Have you ever felt overwhelmed with choices? Doesn’t it seem like there is an endless list of things we could decide to concentrate our attention, time, money and life on?
Where I come from, we are asked very young to decide what we will study, and basically become and work with for the rest of our lives. I was always really frustrated with that and grew up to be a Jack of all trades, master of none. Or so it feels. Jumping from one activity to another, falling in and out of love with piano, dancing, theatre, english lessons, rock music, historical biographies, tennis, sign language, swimming…and the list goes on. It was, still is, fun to want to try it all, but it also feels unsettling to never go into the depth of things.
Wanting to do it all also inevitably adds on to your stress level and let’s face it, it doesn’t matter if it says so on your resumé (like it does on mine), no one ever properly master multitasking! And so, at the old age of 31, I felt the need to finally pick.
I decided to start training my ability to focus.
Focus on a few key area for me to explore and grow in this year.
So I gave myself one exercise over the break: finding out what to focus on in 2018. What are the three or four areas I feel I need to improve, explore, discover, learn from.
I sat in front of an A3 sheet of paper for a good 30 minutes with a pen in hand, drawing a blank. I had nothing. Or too many things. I just could not pick. So I chose another angle. Instead I “drew” my year 2017. I pointed out the key events, key people, and next to it, I wrote down the feelings, causes and outcomes that went with them. And through that, I eventually was able to identify those 3 or 4 themes. It was exhilarating! Afterwards, it also reminded me of my friend Kenneth’s awesome article about finding your purpose.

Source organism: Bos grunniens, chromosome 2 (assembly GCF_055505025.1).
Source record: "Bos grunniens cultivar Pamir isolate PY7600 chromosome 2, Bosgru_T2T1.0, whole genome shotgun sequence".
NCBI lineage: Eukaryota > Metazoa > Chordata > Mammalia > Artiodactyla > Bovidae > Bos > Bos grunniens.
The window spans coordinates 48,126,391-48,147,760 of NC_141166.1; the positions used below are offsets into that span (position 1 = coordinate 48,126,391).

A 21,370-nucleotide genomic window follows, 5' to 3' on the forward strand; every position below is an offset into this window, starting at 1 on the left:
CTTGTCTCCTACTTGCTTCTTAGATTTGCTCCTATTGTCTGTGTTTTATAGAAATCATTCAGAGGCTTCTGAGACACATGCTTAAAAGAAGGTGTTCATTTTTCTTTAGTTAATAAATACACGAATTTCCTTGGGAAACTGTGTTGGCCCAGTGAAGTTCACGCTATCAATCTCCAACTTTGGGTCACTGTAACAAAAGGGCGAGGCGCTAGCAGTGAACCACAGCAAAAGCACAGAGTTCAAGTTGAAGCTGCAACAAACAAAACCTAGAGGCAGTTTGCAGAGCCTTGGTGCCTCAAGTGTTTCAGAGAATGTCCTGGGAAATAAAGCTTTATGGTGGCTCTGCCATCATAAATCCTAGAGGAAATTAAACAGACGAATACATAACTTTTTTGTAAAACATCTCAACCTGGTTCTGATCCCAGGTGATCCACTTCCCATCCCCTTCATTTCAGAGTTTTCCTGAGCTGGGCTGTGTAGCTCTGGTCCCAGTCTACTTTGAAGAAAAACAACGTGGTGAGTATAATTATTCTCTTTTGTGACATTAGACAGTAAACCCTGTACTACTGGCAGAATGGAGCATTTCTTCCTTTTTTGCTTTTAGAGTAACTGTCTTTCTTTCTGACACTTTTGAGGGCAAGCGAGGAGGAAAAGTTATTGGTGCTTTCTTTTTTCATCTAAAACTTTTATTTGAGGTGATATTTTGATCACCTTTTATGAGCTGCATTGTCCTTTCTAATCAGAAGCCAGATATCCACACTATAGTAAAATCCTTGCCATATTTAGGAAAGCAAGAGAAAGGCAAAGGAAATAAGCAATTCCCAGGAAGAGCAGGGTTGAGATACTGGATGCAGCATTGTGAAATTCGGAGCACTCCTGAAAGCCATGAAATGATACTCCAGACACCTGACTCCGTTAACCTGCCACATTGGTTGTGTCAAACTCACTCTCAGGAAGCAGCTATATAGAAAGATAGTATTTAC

Regardless of whether you will use the outcomes and put something into practice, I would definitely recommend anyone to take some time to reflect on what you really feel you want to work on as the new year starts instead of just listing ready-made and never-kept new year’s resolutions. “Go to the gym” is great, but how does “discovering what health truly means for me” sound instead?
That being said, better focus for me is a work in progress. As I am writing this, I have 19 windows open on my computer, my phone is buzzing next to me while I am listening to a TED talk. Bad habits die hard.
By: Mo Oléron